Over the next couple of weeks, the average spread on corporate bonds almost tripled from 93 basis points on February 21st to 287 on March 23rd. That represents an unrealized loss of almost 10%.Now, over time, you did see a repricing, and eventually around the 19th of March, issues that were brought to market were really priced to sell and buyers responded. You had cases of good names were issuing debt in the high 200 basis points to mid-300 basis points versus Treasuries. Now, with only a few exceptions the all-in rates that companies were paying to issue debt wasn’t onerous. Okay? BAT Capital, the old British American Tobacco company, they issued 30-year debt. They were among one of the highest rates that they had to pay, and it was still under 5.5%.
Now, as the primary market started to generate gains, the secondary market for corporate bonds started to improve a lot as well. There was a lot more trading. It was a lot more efficient. Then there was a big move on April 9th and that was when the Fed instituted their Muni Liquidity Facility, the Main Street Lending Facility, the expansion of Primary and Secondary Market Corp Credit Facilities, and also the term asset-backed program to as much as $850 billion.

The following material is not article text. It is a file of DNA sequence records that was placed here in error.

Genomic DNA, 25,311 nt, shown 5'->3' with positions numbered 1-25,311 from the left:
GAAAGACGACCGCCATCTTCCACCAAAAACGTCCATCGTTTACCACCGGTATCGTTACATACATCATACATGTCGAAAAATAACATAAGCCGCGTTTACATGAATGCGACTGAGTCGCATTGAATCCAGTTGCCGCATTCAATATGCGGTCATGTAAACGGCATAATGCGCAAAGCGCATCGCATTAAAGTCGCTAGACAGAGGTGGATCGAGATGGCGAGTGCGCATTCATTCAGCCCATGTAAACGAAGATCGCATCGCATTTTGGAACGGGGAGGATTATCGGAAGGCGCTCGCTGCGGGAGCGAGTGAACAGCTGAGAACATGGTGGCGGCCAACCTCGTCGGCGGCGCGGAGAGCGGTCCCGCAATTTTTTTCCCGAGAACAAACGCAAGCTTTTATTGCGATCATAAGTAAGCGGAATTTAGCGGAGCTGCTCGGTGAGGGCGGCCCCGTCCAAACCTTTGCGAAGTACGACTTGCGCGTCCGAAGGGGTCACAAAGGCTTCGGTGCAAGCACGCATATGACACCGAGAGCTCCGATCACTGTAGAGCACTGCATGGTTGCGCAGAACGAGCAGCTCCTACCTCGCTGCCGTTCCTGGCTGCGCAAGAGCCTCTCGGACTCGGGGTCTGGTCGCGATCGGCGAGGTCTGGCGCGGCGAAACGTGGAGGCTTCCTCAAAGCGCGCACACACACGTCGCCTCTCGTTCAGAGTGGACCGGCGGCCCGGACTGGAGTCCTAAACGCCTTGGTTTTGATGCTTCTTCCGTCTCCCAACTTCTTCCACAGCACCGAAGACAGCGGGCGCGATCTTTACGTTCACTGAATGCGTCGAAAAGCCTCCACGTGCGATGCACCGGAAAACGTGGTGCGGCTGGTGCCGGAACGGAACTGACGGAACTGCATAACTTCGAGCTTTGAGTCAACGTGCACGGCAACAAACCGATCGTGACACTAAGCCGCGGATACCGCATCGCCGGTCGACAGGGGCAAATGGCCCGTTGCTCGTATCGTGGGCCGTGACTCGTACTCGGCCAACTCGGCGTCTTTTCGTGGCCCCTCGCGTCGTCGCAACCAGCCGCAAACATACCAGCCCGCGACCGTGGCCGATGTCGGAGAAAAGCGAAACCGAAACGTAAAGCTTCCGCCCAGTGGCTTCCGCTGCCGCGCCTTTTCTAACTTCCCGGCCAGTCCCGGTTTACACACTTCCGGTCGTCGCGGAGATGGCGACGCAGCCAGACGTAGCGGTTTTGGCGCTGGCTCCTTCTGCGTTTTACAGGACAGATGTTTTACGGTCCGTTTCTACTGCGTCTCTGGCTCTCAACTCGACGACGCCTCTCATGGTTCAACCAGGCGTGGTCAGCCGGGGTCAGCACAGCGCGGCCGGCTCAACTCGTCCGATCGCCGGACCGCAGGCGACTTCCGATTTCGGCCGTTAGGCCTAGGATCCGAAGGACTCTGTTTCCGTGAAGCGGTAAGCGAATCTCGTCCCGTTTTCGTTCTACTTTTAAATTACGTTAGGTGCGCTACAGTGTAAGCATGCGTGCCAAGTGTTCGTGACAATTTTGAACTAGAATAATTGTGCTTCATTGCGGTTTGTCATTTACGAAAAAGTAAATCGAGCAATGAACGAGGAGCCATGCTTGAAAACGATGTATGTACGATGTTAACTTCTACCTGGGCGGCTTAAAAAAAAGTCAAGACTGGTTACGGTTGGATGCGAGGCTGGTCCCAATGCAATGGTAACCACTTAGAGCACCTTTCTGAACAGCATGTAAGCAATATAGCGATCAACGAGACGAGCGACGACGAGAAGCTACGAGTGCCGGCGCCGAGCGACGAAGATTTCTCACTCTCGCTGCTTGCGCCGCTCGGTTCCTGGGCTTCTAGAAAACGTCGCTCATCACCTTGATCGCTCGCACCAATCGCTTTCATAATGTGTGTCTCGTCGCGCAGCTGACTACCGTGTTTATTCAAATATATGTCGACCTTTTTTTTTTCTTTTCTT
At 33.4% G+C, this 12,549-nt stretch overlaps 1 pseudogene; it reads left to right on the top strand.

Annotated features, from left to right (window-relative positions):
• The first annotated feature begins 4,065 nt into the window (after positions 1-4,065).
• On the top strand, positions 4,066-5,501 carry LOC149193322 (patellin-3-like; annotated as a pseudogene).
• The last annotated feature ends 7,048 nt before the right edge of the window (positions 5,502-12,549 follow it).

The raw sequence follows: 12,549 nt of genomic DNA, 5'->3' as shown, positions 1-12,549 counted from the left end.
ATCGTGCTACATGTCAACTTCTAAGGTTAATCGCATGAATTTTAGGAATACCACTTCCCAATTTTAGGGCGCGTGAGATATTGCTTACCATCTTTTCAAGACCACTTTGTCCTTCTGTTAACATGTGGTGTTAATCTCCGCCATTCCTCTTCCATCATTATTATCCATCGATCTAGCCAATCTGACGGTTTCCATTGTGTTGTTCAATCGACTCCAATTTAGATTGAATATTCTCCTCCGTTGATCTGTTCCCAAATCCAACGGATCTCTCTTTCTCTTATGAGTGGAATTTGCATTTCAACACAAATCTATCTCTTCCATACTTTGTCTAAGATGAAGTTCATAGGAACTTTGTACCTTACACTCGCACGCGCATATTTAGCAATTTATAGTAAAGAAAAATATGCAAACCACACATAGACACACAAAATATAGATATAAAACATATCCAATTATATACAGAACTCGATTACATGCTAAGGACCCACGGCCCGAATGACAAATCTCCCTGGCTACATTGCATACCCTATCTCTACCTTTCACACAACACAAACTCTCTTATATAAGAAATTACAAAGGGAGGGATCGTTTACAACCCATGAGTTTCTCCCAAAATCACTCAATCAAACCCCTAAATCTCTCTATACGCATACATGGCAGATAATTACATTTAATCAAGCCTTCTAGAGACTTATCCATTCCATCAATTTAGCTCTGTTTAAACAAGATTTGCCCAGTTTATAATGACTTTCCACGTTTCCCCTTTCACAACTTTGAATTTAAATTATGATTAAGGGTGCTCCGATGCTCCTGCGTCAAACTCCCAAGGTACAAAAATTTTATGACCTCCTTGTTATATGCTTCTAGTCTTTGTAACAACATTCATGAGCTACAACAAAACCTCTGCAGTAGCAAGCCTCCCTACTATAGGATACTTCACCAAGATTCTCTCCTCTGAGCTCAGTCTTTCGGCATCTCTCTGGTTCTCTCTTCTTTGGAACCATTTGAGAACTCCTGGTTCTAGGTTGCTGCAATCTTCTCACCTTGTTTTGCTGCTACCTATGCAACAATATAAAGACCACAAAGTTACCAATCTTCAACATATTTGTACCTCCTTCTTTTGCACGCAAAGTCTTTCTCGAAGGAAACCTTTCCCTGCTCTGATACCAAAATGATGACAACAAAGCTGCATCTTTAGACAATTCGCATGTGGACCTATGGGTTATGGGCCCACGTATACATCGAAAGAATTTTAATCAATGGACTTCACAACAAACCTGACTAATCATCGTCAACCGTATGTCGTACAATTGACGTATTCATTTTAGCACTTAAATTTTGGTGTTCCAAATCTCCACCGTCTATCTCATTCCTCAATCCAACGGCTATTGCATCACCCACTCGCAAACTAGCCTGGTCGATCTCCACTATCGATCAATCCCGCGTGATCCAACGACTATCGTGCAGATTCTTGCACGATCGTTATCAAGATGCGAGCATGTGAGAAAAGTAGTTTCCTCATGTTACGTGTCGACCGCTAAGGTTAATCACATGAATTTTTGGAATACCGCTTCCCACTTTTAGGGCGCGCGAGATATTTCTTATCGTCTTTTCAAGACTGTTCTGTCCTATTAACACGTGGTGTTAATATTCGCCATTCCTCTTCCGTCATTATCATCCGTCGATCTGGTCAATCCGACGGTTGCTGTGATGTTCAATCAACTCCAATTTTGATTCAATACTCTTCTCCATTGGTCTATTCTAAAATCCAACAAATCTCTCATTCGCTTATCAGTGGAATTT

Less affected industries then saw their debt sales very well-received, and spreads were progressively tighter on new issues. Now, there are some industries that were considered severely affected, airlines, retailing, and lodging, and they did have to pay a higher price to refinance debt than other companies. The most extreme were Carnival Cruise Lines. They issued a three-year at 11.5%. And Kohl’s issued a five-year at 9.5%.
Now, as Rob mentioned earlier, with all these programs being brought and a better appetite, you saw about a 50% retracement in spreads, which currently stand at about 191 basis points. And that’s mainly because refinancing risk has largely abated.